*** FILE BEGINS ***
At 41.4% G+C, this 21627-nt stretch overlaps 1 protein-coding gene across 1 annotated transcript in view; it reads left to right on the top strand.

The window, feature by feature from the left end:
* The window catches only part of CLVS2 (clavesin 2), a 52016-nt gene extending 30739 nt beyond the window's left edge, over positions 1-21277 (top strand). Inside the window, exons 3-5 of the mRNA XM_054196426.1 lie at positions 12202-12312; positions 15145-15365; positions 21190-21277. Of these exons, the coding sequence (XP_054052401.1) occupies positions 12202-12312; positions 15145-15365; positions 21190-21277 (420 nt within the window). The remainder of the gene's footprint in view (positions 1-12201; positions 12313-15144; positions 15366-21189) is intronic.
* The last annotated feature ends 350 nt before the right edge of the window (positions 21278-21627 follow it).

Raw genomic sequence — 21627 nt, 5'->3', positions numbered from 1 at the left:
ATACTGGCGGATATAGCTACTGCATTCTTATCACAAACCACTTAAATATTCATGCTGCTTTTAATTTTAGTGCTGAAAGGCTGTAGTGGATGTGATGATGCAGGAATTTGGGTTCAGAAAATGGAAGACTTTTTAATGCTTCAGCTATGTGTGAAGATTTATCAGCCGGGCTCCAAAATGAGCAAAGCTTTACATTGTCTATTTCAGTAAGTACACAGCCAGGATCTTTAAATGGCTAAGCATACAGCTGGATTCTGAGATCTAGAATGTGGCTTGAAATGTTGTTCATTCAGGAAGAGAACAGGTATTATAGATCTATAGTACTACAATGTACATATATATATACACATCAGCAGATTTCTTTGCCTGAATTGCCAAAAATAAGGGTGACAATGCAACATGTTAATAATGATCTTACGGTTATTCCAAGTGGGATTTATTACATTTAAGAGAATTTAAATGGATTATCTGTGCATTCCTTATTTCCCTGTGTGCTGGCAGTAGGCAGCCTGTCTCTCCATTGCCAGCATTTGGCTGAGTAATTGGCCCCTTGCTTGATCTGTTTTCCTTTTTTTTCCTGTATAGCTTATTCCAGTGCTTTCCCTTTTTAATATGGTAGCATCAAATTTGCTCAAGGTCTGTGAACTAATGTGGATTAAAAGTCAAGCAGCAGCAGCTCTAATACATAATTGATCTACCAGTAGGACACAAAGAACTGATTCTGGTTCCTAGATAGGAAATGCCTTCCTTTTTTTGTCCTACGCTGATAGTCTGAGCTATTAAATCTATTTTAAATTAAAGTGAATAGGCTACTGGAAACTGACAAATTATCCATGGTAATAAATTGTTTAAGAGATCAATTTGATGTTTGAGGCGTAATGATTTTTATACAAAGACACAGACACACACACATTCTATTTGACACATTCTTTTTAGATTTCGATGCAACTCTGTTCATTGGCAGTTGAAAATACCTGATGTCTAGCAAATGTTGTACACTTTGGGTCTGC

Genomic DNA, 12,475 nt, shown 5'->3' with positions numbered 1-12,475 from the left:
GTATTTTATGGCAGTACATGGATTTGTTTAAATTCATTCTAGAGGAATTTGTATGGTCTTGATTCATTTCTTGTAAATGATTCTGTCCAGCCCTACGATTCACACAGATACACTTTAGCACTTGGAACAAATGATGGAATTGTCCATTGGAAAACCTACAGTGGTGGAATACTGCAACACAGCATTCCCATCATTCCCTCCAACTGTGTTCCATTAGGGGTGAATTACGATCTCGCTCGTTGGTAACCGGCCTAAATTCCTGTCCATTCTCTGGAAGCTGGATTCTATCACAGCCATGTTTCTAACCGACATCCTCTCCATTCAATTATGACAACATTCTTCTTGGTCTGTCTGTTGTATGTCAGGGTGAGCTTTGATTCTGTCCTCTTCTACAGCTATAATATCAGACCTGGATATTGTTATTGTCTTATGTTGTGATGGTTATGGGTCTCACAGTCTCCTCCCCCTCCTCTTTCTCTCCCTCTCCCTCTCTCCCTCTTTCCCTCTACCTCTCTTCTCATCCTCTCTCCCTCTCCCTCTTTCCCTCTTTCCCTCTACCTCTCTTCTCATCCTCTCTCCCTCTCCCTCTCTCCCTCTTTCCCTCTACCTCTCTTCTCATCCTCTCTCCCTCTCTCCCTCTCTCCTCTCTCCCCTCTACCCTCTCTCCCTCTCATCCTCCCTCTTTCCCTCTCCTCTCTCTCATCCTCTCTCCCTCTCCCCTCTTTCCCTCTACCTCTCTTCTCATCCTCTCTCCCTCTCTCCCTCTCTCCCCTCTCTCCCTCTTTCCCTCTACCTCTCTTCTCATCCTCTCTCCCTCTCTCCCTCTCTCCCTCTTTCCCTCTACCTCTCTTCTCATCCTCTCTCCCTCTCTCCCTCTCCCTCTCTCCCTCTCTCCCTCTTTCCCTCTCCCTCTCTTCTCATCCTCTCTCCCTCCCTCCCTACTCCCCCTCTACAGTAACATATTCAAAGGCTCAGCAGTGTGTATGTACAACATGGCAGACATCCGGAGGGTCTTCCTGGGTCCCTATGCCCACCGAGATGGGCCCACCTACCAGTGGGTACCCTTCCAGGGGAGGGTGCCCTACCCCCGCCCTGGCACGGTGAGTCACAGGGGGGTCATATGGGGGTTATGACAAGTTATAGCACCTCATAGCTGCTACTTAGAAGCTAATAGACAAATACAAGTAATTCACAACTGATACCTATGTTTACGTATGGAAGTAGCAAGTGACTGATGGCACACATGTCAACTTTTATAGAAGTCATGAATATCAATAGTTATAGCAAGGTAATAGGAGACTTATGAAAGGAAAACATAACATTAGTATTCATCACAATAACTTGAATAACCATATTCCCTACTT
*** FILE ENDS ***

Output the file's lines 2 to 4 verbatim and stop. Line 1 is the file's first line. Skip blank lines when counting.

The window, feature by feature from the left end:
* The window catches only part of CLVS2 (clavesin 2), a 52016-nt gene extending 30739 nt beyond the window's left edge, over positions 1-21277 (top strand). Inside the window, exons 3-5 of the mRNA XM_054196426.1 lie at positions 12202-12312; positions 15145-15365; positions 21190-21277. Of these exons, the coding sequence (XP_054052401.1) occupies positions 12202-12312; positions 15145-15365; positions 21190-21277 (420 nt within the window). The remainder of the gene's footprint in view (positions 1-12201; positions 12313-15144; positions 15366-21189) is intronic.
* The last annotated feature ends 350 nt before the right edge of the window (positions 21278-21627 follow it).